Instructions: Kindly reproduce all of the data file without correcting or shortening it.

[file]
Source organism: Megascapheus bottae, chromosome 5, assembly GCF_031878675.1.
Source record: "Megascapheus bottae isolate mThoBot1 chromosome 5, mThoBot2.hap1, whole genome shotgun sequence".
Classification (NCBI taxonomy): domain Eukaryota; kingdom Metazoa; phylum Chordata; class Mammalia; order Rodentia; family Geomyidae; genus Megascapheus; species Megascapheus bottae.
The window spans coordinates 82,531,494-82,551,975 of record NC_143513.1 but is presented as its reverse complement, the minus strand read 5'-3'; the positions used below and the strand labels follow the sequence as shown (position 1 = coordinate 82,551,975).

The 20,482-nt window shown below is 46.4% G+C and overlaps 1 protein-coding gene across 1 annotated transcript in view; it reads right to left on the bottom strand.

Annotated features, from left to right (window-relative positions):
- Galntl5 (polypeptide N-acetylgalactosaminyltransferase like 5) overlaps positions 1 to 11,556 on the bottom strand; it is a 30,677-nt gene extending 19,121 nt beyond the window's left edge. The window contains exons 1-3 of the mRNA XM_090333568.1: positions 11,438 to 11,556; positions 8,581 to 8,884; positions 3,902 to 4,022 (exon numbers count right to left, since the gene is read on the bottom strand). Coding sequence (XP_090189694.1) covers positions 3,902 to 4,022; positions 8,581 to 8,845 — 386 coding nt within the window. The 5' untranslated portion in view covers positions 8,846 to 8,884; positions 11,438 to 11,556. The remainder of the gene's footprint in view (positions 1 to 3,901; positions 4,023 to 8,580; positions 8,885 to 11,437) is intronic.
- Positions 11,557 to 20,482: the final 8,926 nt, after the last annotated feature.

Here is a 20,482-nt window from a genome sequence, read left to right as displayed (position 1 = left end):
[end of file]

Source organism: Megascapheus bottae, chromosome 5, assembly GCF_031878675.1.
Source record: "Megascapheus bottae isolate mThoBot1 chromosome 5, mThoBot2.hap1, whole genome shotgun sequence".
Classification (NCBI taxonomy): domain Eukaryota; kingdom Metazoa; phylum Chordata; class Mammalia; order Rodentia; family Geomyidae; genus Megascapheus; species Megascapheus bottae.
The window spans coordinates 82,531,494-82,551,975 of record NC_143513.1 but is presented as its reverse complement, the minus strand read 5'-3'; the positions used below and the strand labels follow the sequence as shown (position 1 = coordinate 82,551,975).

The 20,482-nt window shown below is 46.4% G+C and overlaps 1 protein-coding gene across 1 annotated transcript in view; it reads right to left on the bottom strand.

Annotated features, from left to right (window-relative positions):
- Galntl5 (polypeptide N-acetylgalactosaminyltransferase like 5) overlaps positions 1 to 11,556 on the bottom strand; it is a 30,677-nt gene extending 19,121 nt beyond the window's left edge. The window contains exons 1-3 of the mRNA XM_090333568.1: positions 11,438 to 11,556; positions 8,581 to 8,884; positions 3,902 to 4,022 (exon numbers count right to left, since the gene is read on the bottom strand). Coding sequence (XP_090189694.1) covers positions 3,902 to 4,022; positions 8,581 to 8,845 — 386 coding nt within the window. The 5' untranslated portion in view covers positions 8,846 to 8,884; positions 11,438 to 11,556. The remainder of the gene's footprint in view (positions 1 to 3,901; positions 4,023 to 8,580; positions 8,885 to 11,437) is intronic.
- Positions 11,557 to 20,482: the final 8,926 nt, after the last annotated feature.

Here is a 20,482-nt window from a genome sequence, read left to right as displayed (position 1 = left end):